Drew Wilson
From Food Hole
20 NW 3rd

Drew's working wonders at PDX's newest all-ages club, Food Hole. If there was rock 'n' roll Jeopardy, he would be a millionaire, so take his musical film suggestions seriously:

Happiness of the Katakuris (2001): "A violent Japanese musical that resorts to claymation. Takashi Miike has this way of making the most ultra-violent movies beautiful and human."

Bugsy Malone (1976): "Jodie Foster and Scott Baio were, like, 10. It's a historical depiction of mob wars, played by kids."

• The Muppet Movie (1979): "It's the tale of Kermit leaving the bayou and pursuing the Hollywood dream."

Jesus Christ Superstar (1973): "Nobody seems to know that it started as just an album that charted well, so they made the movie."

Wild Style (1982): "It defines all that would become hiphop language and culture."

From Black Rose Collective Bookstore
4038 N Mississippi

Come here when it hits you that your shelves lack books on anarchy, veganism, gay/lesbian fiction, or Christian poetry. Free organic coffee and tea is a sweet plus. Check out this volunteer's fave books by female activist authors:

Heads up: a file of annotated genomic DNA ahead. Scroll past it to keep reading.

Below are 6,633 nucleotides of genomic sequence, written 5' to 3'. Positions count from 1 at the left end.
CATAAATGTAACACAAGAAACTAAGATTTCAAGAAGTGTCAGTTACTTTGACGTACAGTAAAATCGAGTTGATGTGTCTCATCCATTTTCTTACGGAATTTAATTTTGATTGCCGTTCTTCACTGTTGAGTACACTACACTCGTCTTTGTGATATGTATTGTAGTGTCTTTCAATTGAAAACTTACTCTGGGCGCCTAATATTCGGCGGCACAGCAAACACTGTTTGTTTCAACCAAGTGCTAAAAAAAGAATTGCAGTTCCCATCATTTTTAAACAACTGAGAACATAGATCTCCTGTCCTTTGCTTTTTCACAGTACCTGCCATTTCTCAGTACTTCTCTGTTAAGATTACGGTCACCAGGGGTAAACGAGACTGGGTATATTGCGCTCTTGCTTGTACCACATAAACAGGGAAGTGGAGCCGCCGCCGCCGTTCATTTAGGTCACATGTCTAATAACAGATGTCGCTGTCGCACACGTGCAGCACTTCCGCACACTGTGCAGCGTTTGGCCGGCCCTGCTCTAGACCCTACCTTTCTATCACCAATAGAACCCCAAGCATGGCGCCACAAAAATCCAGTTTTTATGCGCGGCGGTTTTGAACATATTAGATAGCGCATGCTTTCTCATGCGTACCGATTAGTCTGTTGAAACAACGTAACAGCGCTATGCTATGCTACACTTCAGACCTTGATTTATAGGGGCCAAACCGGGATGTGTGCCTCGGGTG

Nickel and Dimed by Barbara Ehrenreich: "This author gave up a job as a journalist for a whole year and went from one minimum-paying job to the next to see if she could survive on minimum wage."

Assata by Assata Shakur: "She's a Black Panther revolutionary who was framed for various bank robberies and spent several years in prison, until she broke out in 1979. There's a million-dollar reward for her in the new Patriot Act."

Conquest by Andrea Smith: "It covers the 1880s to 1980s, when American Indian children were put into state-sanctioned boarding schools and the sexual abuse that went on."

Mother Nature's Children by Genevieve Vaughan: "This is about how—from a young person's perspective—to live life without capitalism."